Saturday, August 14, 2010

Demographics for dummies

The usual goal, with any film that gets released, is to reach as many different types of viewer as possible. That's the way you make the most money. And that's also why you sometimes see several different TV campaigns that are distinctly different in tone -- one that might push the romantic side of a movie, one that might emphasize its funny parts, one that might make it look like a thriller. It's all just a matter of cleverly editing the available footage.

Considering this, can you remember a weekend that was more packed with new releases that didn't give a damn about appealing to anyone outside their target demographic?

The three major new releases this week -- Eat Pray Love, The Expendables, and Scott Pilgrim vs. the World -- are each basically the prototypical example of the type of movie they are. Eat Pray Love -- adapted from a self-help book, starring Julia Roberts, and featuring dozens of exotic locations -- is squarely aimed at women age 18 to 49. The Expendables -- a testosterone-laden gathering of everyone who's ever starred in an action movie since 1984, and directed by the king of that group, Sylvester Stallone -- is intended purely for the men in that same age range. And Scott Pilgrim vs. the World -- starring teen icon Michael Cera and based on a graphic novel -- is for everyone under 18, of both genders.

So, pretty much everyone will have something to see this weekend. Those over 49 will probably go see Eat Pray Love. Which I'm predicting will be the weekend's box office winner. Hey, it's Julia, after all.

However, it will be interesting to monitor the performances of the other two, as they are each something of a test of the viability of a certain type of movie.

The Expendables is the one I'm most interested in -- not in terms of wanting to see it the most, but in terms of how it will fly with audiences. As I wrote last year when 12 Rounds came out (check out the post here), the "action hero" as such is something that doesn't really exist anymore, like he did in the 1980s -- except in this movie. In fact, this movie is giving some seriously out-of-work actors (Dolph Lundgren, anyone?) another chance at glory -- which may be either a brilliant move or an extremely stupid one. There's a reason guys like Lundgren, Jean-Claude Van Damme and Steven Seagal don't appear in movies you've ever heard of anymore -- the audience simply stopped wanting to see them. At least Stallone didn't go that far down the list to Van Damme and Seagal, and smartly hedged his bets with some guys who have current box office appeal, such as Mickey Rourke, Jason Statham and Jet Li. But even Stallone himself is a total relic these days -- the man is 64 years old -- so it will be really interesting to see if audiences buy a movie in which he is basically the star, and basically playing the 1982 version of himself.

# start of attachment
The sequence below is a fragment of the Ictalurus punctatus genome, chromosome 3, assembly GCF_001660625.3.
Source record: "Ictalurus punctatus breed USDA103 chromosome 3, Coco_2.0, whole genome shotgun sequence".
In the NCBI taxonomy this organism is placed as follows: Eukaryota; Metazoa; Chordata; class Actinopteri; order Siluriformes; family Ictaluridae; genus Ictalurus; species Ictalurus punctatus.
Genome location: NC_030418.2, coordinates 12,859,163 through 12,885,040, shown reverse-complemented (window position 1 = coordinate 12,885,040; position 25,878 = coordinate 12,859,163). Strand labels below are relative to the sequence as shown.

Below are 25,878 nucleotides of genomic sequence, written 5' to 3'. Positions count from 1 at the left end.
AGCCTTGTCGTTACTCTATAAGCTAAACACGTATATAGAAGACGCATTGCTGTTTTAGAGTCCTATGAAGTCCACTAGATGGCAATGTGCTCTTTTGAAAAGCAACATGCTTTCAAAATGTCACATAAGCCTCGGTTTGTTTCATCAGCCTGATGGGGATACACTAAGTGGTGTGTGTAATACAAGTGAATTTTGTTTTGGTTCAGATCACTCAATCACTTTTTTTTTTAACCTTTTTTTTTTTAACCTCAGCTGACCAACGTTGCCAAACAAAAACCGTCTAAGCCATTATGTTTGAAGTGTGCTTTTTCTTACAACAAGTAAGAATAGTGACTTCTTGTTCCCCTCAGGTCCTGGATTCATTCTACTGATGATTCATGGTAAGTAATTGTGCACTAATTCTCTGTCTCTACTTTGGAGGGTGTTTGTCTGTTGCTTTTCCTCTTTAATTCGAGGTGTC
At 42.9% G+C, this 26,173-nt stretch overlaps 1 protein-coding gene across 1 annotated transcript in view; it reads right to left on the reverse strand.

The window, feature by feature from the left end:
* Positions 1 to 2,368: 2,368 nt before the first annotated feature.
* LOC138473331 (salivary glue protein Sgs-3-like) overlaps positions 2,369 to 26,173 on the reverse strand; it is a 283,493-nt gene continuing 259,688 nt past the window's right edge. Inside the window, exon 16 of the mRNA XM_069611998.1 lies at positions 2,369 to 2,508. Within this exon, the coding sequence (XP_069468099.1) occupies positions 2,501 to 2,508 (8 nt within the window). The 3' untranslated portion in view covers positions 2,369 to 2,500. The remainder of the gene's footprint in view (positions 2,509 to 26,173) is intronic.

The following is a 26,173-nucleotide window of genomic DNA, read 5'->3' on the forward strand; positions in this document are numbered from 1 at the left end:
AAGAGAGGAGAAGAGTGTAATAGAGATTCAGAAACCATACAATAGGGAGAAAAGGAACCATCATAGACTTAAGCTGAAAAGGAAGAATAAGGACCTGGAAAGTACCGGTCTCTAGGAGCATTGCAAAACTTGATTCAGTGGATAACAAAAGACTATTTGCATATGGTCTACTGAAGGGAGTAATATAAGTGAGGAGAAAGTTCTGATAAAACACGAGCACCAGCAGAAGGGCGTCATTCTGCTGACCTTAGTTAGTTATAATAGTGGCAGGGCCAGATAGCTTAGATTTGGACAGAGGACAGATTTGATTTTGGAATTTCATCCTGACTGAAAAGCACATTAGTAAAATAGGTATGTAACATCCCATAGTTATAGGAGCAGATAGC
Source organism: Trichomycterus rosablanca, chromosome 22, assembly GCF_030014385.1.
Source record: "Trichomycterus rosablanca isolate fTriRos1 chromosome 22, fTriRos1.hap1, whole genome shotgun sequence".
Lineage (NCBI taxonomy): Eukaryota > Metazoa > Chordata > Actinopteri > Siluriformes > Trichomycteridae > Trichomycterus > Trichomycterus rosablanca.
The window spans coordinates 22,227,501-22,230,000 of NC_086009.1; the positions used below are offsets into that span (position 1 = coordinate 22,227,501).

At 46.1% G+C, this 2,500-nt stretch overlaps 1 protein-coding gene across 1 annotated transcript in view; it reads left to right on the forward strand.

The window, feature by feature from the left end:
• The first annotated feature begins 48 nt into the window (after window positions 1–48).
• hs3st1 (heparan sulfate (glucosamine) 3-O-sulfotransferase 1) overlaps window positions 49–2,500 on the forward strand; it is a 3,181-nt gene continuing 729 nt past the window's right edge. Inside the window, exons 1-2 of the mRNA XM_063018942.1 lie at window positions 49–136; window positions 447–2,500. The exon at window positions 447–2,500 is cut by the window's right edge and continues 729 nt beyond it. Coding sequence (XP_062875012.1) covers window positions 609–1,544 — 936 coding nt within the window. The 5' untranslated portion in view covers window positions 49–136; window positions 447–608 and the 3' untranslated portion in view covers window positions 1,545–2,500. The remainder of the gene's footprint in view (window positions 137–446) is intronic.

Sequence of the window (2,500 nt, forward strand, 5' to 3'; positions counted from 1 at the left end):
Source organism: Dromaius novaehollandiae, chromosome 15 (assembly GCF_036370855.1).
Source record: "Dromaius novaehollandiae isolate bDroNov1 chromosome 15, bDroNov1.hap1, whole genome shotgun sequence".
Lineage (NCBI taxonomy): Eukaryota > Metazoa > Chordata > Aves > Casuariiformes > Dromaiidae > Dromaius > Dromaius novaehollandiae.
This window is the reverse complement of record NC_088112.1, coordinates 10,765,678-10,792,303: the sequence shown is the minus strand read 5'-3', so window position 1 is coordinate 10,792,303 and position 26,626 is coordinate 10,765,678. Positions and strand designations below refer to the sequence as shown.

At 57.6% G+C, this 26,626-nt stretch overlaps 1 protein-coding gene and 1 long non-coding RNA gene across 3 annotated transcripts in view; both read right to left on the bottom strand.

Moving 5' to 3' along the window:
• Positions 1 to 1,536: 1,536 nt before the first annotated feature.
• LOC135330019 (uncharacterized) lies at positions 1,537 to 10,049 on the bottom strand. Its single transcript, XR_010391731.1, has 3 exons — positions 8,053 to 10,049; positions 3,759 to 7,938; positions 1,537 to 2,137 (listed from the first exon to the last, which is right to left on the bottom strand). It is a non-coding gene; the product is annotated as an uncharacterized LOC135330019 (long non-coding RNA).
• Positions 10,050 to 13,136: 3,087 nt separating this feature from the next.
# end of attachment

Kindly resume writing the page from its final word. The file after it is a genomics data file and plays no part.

As for Scott Pilgrim, that's the one of these three that I would probably see, but only because I'm still trying to hang on to that 18-year-old version of myself. Actually, I know it could be really good, but I also have my doubts, in part because of my well-documented case of being over Michael Cera. (There's something about the earnest way he's rocking out on the guitar in this poster that just rubs me the wrong way.) But I did discuss the possibility of seeing it a couple weeks ago with a friend, so that may transpire. In terms of being an observer of the film industry, I'm interested to see just how much box office clout Cera actually has. His roles have been steadily increasing in profile in recent years, as he's been breaking out of ensembles and starting to really carry movies himself. This is the first summer release he's had since last year's Year One, in which Jack Black did at least as much if not more of the heavy lifting in terms of trying to bring in audiences. This time out, he has no co-headliner, so it will really serve as some kind of gauge of Cera's ability to sink or swim. Let's hope having Edgar Wright as director can only help.

Eat Pray Love? I will see it on an airplane sometime.


Fletch said...

Your overall point is solid, but I would say that there's a bit more overlap than you're giving credit for, particularly as it relates to Pilgrim. Surely, there's a large chunk of Pilgrim intended for any and all gamers, potentially going as far back as NES players, who are at least in their mid-to-late-30s right now. In addition, you've got your Edgar Wright fanboys/girls, the bulk of which I'd imagine are in their 20s.

If anything, I'd think the age range for The Expendables is more like 30-55, so maybe there's still a line, it's just shifted a bit.

Vancetastic said...


Excellent point of course -- and I admit to a little ignorance in terms of my knowledge of Scott Pilgrim as a previously existing entity. I think I may have muddied my argument a little bit by throwing in the age ranges -- I used 18-49 because that is an exiting demographic that people always refer to. What I really meant was the movies could be categorized as MACHO MOVIE, CHICK FLICK and SLACKER MOVIE, in capital letters each.

Thanks for the comment!

Mark said...

I was reading over the weekend that Stallone did attempt to recruit both Van Damme and Seagal, both of whom turned him down. The former doing so because Stallone refused to tell give him any information about his character!

Vancetastic said...


Wow, what else could those guys have going on? Actually, I was shocked to see Seagal's recent output -- it's frankly huge. Could he really be so satisfied with sleep-walking through straight-to-video actioners?